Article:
Spencer made it clear as well that when his wife was discharged (which couldn’t be soon enough at this point) they would not be given a dime. He had been paying on his deductible all year, and the hospital would have to do what every other medical facility has to do. They bill the insurance, and then the patient pays the difference. That is just the norm and it absolutely makes logical sense. The finance person finally reluctantly agreed and then said she was hanging up because she thought the conversation was getting hostile.

Don’t even get me started with health insurance. I have heard so many ridiculous stories or experienced them myself that I could write another book just on that. Honestly, is there no common sense anymore? I have no idea if the insurance company will follow-up with that hospital, but if it were me, I would be extremely concerned to know that patients are being pressured while still in treatment. Let’s face it. People pay the money to get out of that hell hole. When the hospital finds out that the patient has already filled the deductible, what do you think the chances are that the hospital gives the money back to the patient? Now I don’t consider myself cynical or paranoid but let’s be honest. The hospital has probably ripped off thousands of patients. And oh yeah, let’s remember these are patients who also happen to be mentally unstable. That’s really special.

I recently got feedback that I can come across as bitter. I disagree. I also got the feedback that I seem angry, not bitter. There really is a difference. I am pissed off at the things I see. And I’m beyond enraged that I can’t seem to do a damn thing to help make it better. No matter how hard I try.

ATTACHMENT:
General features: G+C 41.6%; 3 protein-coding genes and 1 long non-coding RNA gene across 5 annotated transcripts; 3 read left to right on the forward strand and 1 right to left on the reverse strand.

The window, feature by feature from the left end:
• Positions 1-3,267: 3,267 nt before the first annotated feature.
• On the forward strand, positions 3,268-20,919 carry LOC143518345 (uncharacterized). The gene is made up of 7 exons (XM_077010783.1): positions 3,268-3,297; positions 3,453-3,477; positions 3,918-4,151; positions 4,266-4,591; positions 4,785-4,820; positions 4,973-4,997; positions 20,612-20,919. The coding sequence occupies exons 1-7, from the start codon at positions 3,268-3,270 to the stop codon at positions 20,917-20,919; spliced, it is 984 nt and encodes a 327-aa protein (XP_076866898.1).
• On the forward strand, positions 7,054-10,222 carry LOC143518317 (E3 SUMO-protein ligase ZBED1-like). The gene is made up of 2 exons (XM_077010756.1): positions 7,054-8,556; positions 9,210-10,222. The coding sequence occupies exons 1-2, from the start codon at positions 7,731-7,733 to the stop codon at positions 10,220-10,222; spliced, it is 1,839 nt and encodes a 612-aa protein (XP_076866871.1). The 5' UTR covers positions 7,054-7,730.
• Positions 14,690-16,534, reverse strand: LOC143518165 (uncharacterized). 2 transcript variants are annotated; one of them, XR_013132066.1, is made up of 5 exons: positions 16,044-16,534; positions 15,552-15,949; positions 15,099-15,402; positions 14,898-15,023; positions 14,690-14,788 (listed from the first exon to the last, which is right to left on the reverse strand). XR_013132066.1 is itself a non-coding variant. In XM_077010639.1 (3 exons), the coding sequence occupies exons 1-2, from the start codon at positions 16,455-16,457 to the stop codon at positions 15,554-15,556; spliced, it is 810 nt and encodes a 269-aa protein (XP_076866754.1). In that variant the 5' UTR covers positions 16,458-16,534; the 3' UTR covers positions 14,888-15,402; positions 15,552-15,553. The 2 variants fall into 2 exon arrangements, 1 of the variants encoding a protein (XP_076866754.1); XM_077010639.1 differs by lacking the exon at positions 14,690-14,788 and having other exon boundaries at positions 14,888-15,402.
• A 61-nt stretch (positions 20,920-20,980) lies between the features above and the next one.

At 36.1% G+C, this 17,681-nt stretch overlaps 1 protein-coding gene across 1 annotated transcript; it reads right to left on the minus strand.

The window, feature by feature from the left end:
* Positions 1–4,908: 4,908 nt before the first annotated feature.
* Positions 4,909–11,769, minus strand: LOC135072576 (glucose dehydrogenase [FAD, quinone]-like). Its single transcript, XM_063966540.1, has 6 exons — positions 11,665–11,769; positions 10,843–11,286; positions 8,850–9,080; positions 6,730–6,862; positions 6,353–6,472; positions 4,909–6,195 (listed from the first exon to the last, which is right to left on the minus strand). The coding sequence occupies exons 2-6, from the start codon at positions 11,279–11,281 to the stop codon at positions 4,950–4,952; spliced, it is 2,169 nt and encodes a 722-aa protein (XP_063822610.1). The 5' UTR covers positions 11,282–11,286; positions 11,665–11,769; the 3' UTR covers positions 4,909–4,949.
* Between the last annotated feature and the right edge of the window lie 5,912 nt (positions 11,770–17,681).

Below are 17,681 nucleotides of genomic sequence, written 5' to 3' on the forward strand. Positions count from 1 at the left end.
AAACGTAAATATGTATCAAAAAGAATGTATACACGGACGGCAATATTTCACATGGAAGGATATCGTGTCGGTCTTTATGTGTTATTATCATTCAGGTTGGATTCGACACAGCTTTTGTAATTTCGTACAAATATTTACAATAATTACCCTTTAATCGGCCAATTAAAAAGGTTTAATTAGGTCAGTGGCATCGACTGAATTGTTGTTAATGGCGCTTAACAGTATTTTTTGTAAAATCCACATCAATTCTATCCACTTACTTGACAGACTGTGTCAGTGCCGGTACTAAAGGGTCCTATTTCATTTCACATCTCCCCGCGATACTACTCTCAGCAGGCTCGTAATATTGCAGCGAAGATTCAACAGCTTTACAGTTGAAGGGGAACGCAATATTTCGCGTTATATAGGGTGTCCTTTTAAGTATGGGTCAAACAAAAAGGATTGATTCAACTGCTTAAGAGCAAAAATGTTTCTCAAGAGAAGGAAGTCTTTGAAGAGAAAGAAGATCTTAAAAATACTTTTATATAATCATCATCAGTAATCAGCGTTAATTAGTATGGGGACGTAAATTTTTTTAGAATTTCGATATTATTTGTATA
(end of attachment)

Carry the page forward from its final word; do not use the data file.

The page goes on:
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The Mental Hospital

Part three.

Emily was taken to a mental health facility at 2 AM, early on Monday morning. Spencer and I went home as we were told we wouldn’t be able to talk to anyone til the next day. So Monday we got in our car and made the hour and a half trek there. And so it begins.

We enter the lobby and we are told to have a seat. A phone call comes through the lobby phone. Spencer wants to try to handle things as it is “his wife” and I am trying to give him the space to do so. I can only listen for so long and then I have to insist on him giving me the phone. Enter Hilary. She is Emily’s case worker. I tell her I’ve just flown across the country and then driven an hour and a half and we would like to meet with Emily’s treatment team. She curtly informs me that she has no time to meet with us because she is too busy. I politely but firmly tell her that is an unacceptable response. She again curtly informs me that we will be contacted when they are ready to meet with us.